#1 Worst: Should Kowalkiewicz’s corner have stopped the fight?

K arolina Kowalkiewicz struggled with an eye injury in her fight with Xiaonan Yan
K arolina Kowalkiewicz struggled with an eye injury in her fight with Xiaonan Yan
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Almost a decade ago, UFC fans witnessed the end of Josh Koscheck’s career when he was beaten by Georges St. Pierre in their Welterweight title clash. Sure, Koscheck ended up fighting for a further 7 years after his loss to the Canadian legend, but the truth is that the eye injury he suffered that night in Toronto – a broken orbital bone – continued to haunt him until the end and played a key role in the downfall that saw him lose 6 straight fights before hanging up his gloves.

The worst part? Had Koscheck’s corner simply stopped the fight when it was clear how serious his injury was, he may well have continued to see success for much longer than he actually did. Why is this relevant? Because the same thing may well have happened to Karolina Kowalkiewicz last night.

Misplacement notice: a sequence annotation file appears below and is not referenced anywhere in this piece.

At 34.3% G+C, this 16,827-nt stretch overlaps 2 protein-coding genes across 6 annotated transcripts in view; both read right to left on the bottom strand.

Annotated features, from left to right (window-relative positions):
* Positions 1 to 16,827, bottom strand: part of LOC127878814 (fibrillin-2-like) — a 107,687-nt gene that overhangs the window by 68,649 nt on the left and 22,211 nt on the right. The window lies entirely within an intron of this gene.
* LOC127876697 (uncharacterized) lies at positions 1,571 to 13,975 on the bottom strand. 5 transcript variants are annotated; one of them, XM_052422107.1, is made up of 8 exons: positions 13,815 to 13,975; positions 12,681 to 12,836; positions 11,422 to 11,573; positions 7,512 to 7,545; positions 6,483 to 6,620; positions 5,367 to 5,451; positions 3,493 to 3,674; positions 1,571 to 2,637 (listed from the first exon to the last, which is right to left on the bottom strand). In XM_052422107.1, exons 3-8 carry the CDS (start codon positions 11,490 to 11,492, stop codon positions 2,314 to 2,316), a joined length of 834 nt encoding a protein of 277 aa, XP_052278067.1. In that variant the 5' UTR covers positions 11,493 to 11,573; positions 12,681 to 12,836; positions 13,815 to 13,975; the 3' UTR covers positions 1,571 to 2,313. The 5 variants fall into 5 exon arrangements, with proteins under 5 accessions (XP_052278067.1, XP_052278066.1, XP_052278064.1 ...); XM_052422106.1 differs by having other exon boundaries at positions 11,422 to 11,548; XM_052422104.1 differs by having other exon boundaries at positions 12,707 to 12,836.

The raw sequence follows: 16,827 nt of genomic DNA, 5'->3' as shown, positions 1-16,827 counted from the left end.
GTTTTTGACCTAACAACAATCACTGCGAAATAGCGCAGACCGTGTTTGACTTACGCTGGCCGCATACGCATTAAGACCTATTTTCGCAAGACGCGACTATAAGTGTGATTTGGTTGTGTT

The Polish Strawweight suffered a damaged right eye during the first round of her fight with Yan Xiaonan, and despite the doctor giving her the all clear between rounds, the injury clearly bothered her throughout the course of her three-round loss. So should her corner have called a halt to things?

I’d say so, yes; sure, it’s hard to count any fighter out when you think about previous miracle comebacks we’ve seen in the UFC, but the reality is they’re few and far between, and in this case, it looked like Kowalkiewicz was totally outgunned.

So why not simply look to preserve her for another day? It’s a decision that, if she ends up going the same way as Koscheck, her team will have to live with for some time.


#2 Best: Hometown fighters surprise everyone

Brad Riddell upset Magomed Mustafaev to the delight of the Auckland crowd
Brad Riddell upset Magomed Mustafaev to the delight of the Auckland crowd

In my preview for this show, I picked just 2 of 8 fighters based in either New Zealand or Australia to win their fights – Jake Matthews and Kai Kara-France, both faced with seemingly beatable opponents on the undercard. Thankfully for the crowd in attendance in Auckland, I got that prediction massively wrong.

In the end only 3 Australia/New Zealand-based fighters lost – Callan Potter, Joshua Culibao and Ben Sosoli, and even then, Culibao took his fight with Jalin Turner on very late notice.